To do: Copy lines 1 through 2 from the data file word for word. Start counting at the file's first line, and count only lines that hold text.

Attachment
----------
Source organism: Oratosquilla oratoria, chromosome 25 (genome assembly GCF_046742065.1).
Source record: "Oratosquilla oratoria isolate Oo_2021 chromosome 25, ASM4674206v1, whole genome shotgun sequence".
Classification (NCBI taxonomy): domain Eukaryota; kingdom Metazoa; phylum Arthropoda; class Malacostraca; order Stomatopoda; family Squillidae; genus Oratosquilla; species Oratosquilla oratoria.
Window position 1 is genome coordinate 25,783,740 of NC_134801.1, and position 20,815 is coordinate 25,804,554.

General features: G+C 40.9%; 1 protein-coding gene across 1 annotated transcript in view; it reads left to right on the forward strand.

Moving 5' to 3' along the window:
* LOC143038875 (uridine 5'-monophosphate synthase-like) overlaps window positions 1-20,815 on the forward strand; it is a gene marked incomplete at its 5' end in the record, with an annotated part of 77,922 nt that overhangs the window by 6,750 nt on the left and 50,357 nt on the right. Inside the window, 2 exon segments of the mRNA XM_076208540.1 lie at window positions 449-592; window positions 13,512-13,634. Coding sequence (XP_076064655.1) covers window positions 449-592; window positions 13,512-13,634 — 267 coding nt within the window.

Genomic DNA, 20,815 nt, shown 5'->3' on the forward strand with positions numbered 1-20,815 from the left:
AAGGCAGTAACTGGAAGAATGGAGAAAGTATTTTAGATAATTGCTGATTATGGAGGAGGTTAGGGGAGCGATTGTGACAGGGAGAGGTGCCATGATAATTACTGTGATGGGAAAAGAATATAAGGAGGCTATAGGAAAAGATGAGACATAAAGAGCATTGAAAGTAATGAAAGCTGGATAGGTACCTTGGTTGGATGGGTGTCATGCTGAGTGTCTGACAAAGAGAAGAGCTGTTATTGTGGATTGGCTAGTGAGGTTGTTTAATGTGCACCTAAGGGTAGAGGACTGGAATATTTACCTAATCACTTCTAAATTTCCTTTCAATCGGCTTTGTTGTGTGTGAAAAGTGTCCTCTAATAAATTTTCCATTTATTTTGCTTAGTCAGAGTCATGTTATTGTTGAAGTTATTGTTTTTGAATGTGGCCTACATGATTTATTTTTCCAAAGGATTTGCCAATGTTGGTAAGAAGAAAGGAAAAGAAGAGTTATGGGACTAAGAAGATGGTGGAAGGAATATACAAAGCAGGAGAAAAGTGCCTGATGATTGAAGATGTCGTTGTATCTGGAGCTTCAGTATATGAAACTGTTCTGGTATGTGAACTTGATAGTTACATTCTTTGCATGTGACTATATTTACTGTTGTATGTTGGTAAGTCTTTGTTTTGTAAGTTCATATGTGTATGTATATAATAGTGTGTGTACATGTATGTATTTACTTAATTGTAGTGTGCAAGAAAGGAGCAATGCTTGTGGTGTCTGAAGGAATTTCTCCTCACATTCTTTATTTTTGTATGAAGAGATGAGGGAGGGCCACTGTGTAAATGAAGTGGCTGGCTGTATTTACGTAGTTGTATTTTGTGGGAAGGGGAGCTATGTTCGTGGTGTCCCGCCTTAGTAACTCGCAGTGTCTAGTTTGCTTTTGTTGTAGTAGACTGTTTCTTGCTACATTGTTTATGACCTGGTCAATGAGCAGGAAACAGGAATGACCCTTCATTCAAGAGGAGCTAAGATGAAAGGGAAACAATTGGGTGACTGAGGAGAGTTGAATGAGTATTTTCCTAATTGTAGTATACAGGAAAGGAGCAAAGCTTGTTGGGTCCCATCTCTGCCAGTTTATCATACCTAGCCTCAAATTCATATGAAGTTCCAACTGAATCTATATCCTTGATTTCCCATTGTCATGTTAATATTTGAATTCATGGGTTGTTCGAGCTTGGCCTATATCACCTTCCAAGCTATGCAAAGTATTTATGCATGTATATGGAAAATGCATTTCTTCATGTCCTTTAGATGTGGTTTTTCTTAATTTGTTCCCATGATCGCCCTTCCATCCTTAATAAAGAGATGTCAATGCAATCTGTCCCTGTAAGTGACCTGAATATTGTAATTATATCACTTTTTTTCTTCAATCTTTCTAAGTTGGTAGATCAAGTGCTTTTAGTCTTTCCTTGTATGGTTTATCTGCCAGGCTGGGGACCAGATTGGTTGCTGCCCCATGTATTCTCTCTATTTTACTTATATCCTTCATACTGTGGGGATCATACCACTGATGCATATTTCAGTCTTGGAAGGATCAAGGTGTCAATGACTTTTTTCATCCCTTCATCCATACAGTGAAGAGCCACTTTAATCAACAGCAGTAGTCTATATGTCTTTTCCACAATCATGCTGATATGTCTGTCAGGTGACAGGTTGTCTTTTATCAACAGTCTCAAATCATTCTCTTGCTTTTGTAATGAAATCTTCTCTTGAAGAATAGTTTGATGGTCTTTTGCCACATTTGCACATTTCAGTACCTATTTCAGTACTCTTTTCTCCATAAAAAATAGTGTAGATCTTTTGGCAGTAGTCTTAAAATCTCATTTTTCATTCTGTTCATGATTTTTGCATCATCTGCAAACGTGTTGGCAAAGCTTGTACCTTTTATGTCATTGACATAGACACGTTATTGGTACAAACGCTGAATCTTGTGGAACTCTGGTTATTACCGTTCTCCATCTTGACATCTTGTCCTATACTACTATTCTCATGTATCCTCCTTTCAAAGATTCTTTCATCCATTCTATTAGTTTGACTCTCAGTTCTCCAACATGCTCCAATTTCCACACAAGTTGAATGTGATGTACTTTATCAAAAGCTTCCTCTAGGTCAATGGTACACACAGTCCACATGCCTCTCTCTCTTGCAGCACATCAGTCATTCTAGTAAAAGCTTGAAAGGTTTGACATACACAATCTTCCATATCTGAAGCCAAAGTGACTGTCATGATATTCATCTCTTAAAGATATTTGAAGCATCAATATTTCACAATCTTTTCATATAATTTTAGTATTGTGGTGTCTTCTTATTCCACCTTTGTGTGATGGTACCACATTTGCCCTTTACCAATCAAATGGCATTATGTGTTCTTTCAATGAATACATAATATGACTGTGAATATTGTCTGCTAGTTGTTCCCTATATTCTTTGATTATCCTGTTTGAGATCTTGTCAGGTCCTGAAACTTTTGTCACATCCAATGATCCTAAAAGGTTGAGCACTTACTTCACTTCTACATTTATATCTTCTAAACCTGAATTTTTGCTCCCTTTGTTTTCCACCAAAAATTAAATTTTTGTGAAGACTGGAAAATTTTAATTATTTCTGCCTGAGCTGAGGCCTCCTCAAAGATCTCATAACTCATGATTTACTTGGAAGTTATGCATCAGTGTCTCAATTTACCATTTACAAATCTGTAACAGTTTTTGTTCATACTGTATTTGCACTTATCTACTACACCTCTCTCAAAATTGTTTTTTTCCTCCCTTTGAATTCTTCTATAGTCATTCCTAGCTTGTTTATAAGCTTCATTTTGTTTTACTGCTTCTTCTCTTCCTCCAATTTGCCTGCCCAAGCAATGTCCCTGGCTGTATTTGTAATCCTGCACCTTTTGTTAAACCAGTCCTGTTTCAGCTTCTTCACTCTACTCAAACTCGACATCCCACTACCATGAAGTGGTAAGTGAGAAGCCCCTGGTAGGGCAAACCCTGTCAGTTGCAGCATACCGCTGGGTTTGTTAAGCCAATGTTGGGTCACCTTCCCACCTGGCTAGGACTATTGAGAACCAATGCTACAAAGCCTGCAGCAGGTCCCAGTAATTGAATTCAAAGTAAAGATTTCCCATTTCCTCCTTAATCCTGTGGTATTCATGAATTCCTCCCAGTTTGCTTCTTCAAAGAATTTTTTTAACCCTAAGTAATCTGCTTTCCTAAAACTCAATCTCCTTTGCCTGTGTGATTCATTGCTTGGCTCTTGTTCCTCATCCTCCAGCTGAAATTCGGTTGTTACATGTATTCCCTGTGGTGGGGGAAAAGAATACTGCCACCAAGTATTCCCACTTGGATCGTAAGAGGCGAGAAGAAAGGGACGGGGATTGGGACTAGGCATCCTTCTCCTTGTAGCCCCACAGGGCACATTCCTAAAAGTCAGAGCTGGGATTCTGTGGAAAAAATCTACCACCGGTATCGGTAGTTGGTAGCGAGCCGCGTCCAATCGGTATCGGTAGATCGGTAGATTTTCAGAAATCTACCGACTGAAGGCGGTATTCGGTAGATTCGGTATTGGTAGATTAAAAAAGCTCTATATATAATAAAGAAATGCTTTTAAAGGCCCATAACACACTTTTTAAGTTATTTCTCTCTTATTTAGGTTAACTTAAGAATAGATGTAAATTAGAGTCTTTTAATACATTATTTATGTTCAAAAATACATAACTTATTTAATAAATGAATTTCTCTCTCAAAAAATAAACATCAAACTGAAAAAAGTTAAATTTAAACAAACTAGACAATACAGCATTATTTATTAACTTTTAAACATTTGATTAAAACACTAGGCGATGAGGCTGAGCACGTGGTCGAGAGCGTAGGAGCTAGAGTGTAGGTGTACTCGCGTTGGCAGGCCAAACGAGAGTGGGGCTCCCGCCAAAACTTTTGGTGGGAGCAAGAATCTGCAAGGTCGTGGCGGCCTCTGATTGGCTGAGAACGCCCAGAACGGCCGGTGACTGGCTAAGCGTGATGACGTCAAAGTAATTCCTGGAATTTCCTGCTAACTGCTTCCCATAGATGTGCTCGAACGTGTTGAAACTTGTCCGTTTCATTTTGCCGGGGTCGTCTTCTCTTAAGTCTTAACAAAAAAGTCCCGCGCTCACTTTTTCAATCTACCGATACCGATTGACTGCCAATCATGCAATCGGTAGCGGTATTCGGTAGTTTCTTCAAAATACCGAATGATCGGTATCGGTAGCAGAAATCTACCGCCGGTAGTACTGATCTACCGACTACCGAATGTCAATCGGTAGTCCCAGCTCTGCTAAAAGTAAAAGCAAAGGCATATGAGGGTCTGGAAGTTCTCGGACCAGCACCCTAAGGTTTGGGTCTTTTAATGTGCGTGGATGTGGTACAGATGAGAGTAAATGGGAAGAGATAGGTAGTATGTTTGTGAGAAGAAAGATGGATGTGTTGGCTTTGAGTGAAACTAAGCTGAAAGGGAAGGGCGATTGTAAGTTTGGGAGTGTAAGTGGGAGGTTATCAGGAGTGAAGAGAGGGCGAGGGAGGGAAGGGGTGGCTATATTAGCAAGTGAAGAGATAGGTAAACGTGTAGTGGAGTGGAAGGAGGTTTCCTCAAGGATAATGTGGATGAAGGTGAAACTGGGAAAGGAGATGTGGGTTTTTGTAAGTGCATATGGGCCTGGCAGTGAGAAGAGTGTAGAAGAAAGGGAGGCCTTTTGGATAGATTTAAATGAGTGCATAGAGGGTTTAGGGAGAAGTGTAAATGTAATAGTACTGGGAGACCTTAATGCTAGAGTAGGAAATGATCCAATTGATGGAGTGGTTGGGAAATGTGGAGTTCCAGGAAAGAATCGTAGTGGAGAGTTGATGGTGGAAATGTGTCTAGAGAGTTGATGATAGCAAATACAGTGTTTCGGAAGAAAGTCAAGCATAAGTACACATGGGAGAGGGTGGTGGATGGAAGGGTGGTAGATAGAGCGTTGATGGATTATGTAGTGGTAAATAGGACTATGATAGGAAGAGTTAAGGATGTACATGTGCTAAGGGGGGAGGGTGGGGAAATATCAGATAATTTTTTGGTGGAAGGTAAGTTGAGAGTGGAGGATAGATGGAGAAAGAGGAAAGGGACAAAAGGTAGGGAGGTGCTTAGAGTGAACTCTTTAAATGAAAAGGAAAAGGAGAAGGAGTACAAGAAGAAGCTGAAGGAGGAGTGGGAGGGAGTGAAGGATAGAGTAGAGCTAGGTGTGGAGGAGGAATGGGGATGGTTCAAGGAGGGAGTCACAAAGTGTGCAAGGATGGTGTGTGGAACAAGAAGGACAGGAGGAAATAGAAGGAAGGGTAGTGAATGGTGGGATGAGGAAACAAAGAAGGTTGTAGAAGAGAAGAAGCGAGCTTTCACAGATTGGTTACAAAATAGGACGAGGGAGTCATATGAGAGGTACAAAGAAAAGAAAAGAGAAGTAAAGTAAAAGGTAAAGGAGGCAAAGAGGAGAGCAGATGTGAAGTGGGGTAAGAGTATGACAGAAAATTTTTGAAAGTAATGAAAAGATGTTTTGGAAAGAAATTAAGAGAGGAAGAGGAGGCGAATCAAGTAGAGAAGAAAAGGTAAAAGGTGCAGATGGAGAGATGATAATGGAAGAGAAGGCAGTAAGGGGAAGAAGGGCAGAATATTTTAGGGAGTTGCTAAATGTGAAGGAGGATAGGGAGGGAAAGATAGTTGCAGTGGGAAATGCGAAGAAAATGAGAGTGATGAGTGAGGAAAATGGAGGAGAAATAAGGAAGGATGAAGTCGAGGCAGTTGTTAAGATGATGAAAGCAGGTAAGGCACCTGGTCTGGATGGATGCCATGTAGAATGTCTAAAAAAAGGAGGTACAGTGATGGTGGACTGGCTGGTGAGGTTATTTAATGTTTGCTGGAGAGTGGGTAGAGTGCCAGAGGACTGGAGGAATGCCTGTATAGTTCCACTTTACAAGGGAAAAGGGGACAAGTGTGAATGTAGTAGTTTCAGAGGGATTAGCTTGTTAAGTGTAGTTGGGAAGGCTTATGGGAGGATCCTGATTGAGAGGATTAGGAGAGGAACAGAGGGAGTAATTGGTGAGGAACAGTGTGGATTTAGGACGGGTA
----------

Source organism: Oratosquilla oratoria, chromosome 25 (genome assembly GCF_046742065.1).
Source record: "Oratosquilla oratoria isolate Oo_2021 chromosome 25, ASM4674206v1, whole genome shotgun sequence".